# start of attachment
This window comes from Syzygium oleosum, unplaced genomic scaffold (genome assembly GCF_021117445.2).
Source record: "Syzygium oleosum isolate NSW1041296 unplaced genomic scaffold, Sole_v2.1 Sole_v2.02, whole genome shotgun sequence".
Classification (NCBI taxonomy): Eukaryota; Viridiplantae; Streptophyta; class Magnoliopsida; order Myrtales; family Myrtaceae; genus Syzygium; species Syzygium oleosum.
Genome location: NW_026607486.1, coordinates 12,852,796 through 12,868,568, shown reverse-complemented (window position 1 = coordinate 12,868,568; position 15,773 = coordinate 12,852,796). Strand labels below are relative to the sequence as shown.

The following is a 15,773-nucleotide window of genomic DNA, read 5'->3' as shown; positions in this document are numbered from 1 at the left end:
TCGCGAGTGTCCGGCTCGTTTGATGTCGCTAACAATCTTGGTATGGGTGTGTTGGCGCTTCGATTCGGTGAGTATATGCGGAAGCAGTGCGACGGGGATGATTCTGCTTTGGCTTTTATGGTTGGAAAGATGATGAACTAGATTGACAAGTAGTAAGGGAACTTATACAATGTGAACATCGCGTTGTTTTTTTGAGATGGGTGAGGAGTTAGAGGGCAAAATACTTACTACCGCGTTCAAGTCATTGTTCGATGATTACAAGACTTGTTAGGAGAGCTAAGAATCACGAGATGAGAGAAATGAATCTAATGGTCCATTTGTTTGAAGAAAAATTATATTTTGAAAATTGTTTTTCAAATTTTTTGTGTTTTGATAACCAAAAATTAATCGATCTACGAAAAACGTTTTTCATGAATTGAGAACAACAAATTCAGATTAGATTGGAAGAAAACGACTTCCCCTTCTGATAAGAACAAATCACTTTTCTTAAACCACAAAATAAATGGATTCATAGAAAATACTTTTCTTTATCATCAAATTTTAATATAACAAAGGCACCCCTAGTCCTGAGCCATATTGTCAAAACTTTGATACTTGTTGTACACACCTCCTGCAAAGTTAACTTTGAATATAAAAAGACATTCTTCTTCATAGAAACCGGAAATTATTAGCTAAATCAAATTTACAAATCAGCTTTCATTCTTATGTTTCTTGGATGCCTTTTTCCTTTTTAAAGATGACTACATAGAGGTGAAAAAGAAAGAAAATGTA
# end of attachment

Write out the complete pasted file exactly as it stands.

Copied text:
This window comes from Syzygium oleosum, unplaced genomic scaffold (genome assembly GCF_021117445.2).
Source record: "Syzygium oleosum isolate NSW1041296 unplaced genomic scaffold, Sole_v2.1 Sole_v2.02, whole genome shotgun sequence".
Classification (NCBI taxonomy): Eukaryota; Viridiplantae; Streptophyta; class Magnoliopsida; order Myrtales; family Myrtaceae; genus Syzygium; species Syzygium oleosum.
Genome location: NW_026607486.1, coordinates 12,852,796 through 12,868,568, shown reverse-complemented (window position 1 = coordinate 12,868,568; position 15,773 = coordinate 12,852,796). Strand labels below are relative to the sequence as shown.

The following is a 15,773-nucleotide window of genomic DNA, read 5'->3' as shown; positions in this document are numbered from 1 at the left end:
TCGCGAGTGTCCGGCTCGTTTGATGTCGCTAACAATCTTGGTATGGGTGTGTTGGCGCTTCGATTCGGTGAGTATATGCGGAAGCAGTGCGACGGGGATGATTCTGCTTTGGCTTTTATGGTTGGAAAGATGATGAACTAGATTGACAAGTAGTAAGGGAACTTATACAATGTGAACATCGCGTTGTTTTTTTGAGATGGGTGAGGAGTTAGAGGGCAAAATACTTACTACCGCGTTCAAGTCATTGTTCGATGATTACAAGACTTGTTAGGAGAGCTAAGAATCACGAGATGAGAGAAATGAATCTAATGGTCCATTTGTTTGAAGAAAAATTATATTTTGAAAATTGTTTTTCAAATTTTTTGTGTTTTGATAACCAAAAATTAATCGATCTACGAAAAACGTTTTTCATGAATTGAGAACAACAAATTCAGATTAGATTGGAAGAAAACGACTTCCCCTTCTGATAAGAACAAATCACTTTTCTTAAACCACAAAATAAATGGATTCATAGAAAATACTTTTCTTTATCATCAAATTTTAATATAACAAAGGCACCCCTAGTCCTGAGCCATATTGTCAAAACTTTGATACTTGTTGTACACACCTCCTGCAAAGTTAACTTTGAATATAAAAAGACATTCTTCTTCATAGAAACCGGAAATTATTAGCTAAATCAAATTTACAAATCAGCTTTCATTCTTATGTTTCTTGGATGCCTTTTTCCTTTTTAAAGATGACTACATAGAGGTGAAAAAGAAAGAAAATGTA